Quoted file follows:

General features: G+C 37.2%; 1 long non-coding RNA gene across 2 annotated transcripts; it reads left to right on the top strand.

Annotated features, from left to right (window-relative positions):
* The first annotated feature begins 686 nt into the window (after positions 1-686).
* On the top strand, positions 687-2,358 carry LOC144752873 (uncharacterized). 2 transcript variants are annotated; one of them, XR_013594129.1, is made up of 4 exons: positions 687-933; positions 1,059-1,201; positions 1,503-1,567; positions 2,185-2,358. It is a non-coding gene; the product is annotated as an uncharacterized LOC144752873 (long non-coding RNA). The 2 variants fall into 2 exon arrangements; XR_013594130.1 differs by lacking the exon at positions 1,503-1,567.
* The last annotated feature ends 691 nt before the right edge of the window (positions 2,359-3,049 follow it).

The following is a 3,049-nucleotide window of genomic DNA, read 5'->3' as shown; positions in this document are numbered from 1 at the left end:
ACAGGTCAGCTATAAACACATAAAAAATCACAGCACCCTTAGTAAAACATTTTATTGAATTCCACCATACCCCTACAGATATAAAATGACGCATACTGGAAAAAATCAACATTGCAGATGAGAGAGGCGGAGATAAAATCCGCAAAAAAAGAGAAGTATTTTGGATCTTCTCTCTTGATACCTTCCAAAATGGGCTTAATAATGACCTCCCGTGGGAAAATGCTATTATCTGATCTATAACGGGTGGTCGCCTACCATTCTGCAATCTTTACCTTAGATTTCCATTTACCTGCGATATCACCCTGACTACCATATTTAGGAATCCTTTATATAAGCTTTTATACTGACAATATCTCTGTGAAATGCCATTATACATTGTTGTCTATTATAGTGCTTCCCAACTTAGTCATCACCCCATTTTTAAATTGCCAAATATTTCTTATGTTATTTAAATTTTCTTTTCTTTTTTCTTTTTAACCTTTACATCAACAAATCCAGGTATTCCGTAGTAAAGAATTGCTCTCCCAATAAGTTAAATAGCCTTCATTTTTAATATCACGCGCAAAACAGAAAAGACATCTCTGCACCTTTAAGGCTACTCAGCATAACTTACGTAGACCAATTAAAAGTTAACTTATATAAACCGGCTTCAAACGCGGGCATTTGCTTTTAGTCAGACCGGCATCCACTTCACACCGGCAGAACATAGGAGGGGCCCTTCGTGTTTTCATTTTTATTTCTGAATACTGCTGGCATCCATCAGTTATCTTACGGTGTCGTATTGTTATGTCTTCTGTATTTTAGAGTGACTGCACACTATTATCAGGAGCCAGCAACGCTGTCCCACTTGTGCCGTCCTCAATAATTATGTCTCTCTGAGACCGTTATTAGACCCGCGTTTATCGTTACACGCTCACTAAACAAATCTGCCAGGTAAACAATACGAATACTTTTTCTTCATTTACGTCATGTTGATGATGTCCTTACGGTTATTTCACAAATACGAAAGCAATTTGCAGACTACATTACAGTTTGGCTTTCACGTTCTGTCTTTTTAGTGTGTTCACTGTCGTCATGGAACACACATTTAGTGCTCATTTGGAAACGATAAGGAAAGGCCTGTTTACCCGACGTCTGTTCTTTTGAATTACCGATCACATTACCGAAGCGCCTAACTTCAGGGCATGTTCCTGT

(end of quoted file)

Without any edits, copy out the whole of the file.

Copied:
General features: G+C 37.2%; 1 long non-coding RNA gene across 2 annotated transcripts; it reads left to right on the top strand.

Annotated features, from left to right (window-relative positions):
* The first annotated feature begins 686 nt into the window (after positions 1-686).
* On the top strand, positions 687-2,358 carry LOC144752873 (uncharacterized). 2 transcript variants are annotated; one of them, XR_013594129.1, is made up of 4 exons: positions 687-933; positions 1,059-1,201; positions 1,503-1,567; positions 2,185-2,358. It is a non-coding gene; the product is annotated as an uncharacterized LOC144752873 (long non-coding RNA). The 2 variants fall into 2 exon arrangements; XR_013594130.1 differs by lacking the exon at positions 1,503-1,567.
* The last annotated feature ends 691 nt before the right edge of the window (positions 2,359-3,049 follow it).

The following is a 3,049-nucleotide window of genomic DNA, read 5'->3' as shown; positions in this document are numbered from 1 at the left end:
ACAGGTCAGCTATAAACACATAAAAAATCACAGCACCCTTAGTAAAACATTTTATTGAATTCCACCATACCCCTACAGATATAAAATGACGCATACTGGAAAAAATCAACATTGCAGATGAGAGAGGCGGAGATAAAATCCGCAAAAAAAGAGAAGTATTTTGGATCTTCTCTCTTGATACCTTCCAAAATGGGCTTAATAATGACCTCCCGTGGGAAAATGCTATTATCTGATCTATAACGGGTGGTCGCCTACCATTCTGCAATCTTTACCTTAGATTTCCATTTACCTGCGATATCACCCTGACTACCATATTTAGGAATCCTTTATATAAGCTTTTATACTGACAATATCTCTGTGAAATGCCATTATACATTGTTGTCTATTATAGTGCTTCCCAACTTAGTCATCACCCCATTTTTAAATTGCCAAATATTTCTTATGTTATTTAAATTTTCTTTTCTTTTTTCTTTTTAACCTTTACATCAACAAATCCAGGTATTCCGTAGTAAAGAATTGCTCTCCCAATAAGTTAAATAGCCTTCATTTTTAATATCACGCGCAAAACAGAAAAGACATCTCTGCACCTTTAAGGCTACTCAGCATAACTTACGTAGACCAATTAAAAGTTAACTTATATAAACCGGCTTCAAACGCGGGCATTTGCTTTTAGTCAGACCGGCATCCACTTCACACCGGCAGAACATAGGAGGGGCCCTTCGTGTTTTCATTTTTATTTCTGAATACTGCTGGCATCCATCAGTTATCTTACGGTGTCGTATTGTTATGTCTTCTGTATTTTAGAGTGACTGCACACTATTATCAGGAGCCAGCAACGCTGTCCCACTTGTGCCGTCCTCAATAATTATGTCTCTCTGAGACCGTTATTAGACCCGCGTTTATCGTTACACGCTCACTAAACAAATCTGCCAGGTAAACAATACGAATACTTTTTCTTCATTTACGTCATGTTGATGATGTCCTTACGGTTATTTCACAAATACGAAAGCAATTTGCAGACTACATTACAGTTTGGCTTTCACGTTCTGTCTTTTTAGTGTGTTCACTGTCGTCATGGAACACACATTTAGTGCTCATTTGGAAACGATAAGGAAAGGCCTGTTTACCCGACGTCTGTTCTTTTGAATTACCGATCACATTACCGAAGCGCCTAACTTCAGGGCATGTTCCTGT